(cross-posted with 20×20)
Since last year’s Game Chef competition, I’ve worked on three short games that have a somewhat similar design philosophy. They’re all two-player games about China that are written to be very supportive of online chat-based play, and the stories that they tell are limited to a single scene.
I’ve been really interested in constraining the number of players a game supports ever since Ben Lehman and Emily Care Boss blazed that trail with Polaris and Breaking the Ice, and I’ve been especially fascinated with two-player games because I think they provide excellent opportunities for players to listen to their play partner and learn how to support them in what they’re trying to achieve. Mo brilliant articulation of “Push/Pull” reinforced this idea for me, so the last couple designs have been specifically written to support as much Pull as possible.
Also, I’m on an ongoing quest to prove to Ben Lehman that you don’t need a mechanic that let’s you say “No,” and, additionally, you don’t necessarily have to say “No” at all. All three of these games bypass normal resolution systems and have player input immediately become “what happens,” without being filtered through anything other than the social situation (you want to say things the other player will like) and the overall feel of the game (you want to say things that support the kind of game you’re playing). Maybe this is just my hippie design tendencies in action, but I see a lot of potential in this type of play, removing task or conflict resolution (as they’re traditionally practiced, anyway) from the equation entirely. Right now, these three games may seem a bit simplistic for most gamer tastes (especially for folks who dig the crunch), but that’s because I’m only starting down this path. As it is, the complexity of these designs is certainly increasing and Shreyas’ challenge for indie designers to not be afraid of crunchy ideosyncratic mechanics may be the next task I take up, maybe in this year’s Game Chef.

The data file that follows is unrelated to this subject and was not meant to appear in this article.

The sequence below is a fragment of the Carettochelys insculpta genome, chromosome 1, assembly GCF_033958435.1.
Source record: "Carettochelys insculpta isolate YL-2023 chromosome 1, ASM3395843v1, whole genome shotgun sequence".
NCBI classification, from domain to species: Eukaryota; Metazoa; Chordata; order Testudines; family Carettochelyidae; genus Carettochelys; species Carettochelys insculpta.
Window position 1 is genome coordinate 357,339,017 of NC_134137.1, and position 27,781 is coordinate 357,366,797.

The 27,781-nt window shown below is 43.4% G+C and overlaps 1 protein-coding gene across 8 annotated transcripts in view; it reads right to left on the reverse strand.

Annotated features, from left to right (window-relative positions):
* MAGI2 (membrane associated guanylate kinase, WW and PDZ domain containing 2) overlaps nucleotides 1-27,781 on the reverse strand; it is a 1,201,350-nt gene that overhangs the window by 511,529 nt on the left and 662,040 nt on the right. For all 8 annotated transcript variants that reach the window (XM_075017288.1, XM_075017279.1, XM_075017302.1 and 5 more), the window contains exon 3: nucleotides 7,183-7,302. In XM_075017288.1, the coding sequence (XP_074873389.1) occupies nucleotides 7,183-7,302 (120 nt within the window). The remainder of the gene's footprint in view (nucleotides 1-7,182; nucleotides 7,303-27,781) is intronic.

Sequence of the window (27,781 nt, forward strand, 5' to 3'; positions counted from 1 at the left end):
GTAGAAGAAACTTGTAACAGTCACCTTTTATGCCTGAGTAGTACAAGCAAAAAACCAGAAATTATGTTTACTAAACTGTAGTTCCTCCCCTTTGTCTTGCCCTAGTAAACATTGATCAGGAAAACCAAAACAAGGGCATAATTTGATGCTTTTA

Here are the games and my thoughts about them:
Heavenly Kingdoms (Jiuzui de Tianguo)
Self-described as “the game of drunken Taiping exegesis,” this was a pseudo-entry in last year’s Game Chef competition that didn’t make it into the finals because 1) I was one of the judges and 2) I was busy doing a Fulbright Fellowship on the Taiping, a pseudo-Christian Chinese religious sect circa 1851-1864. The game itself is about a pair of drunk brothers who are trying to piece together an elementary Taiping text that has gotten scrambled up.
While this game led to the two games listed below, it’s definitely the one-of-these-things that’s not like the others. Players have a small hand of 3 cards and on each card is a stanza from the Taiping’s Trimetrical Classic, an instructional book for children and the barely literate (i.e. most everyone, at that time). The stanzas have been shuffled so that the order doesn’t make good sense. However, the drunken brothers take turns playing stanzas in what is “obviously the proper order” and then use description to explain how the most recent stanza continues the story told by the ones played before.
Included in the game description is a bunch of wishy-washy stuff about how the brother have different goals and personalities and that players are supposed to work towards different aims. Since none of this was mechanically supported, I doubt it would really work all that well in play. It was, perhaps, my dissatisfaction with my non-solution here that led me to make the characters in the next two games have different personalities AND support those differences mechanically.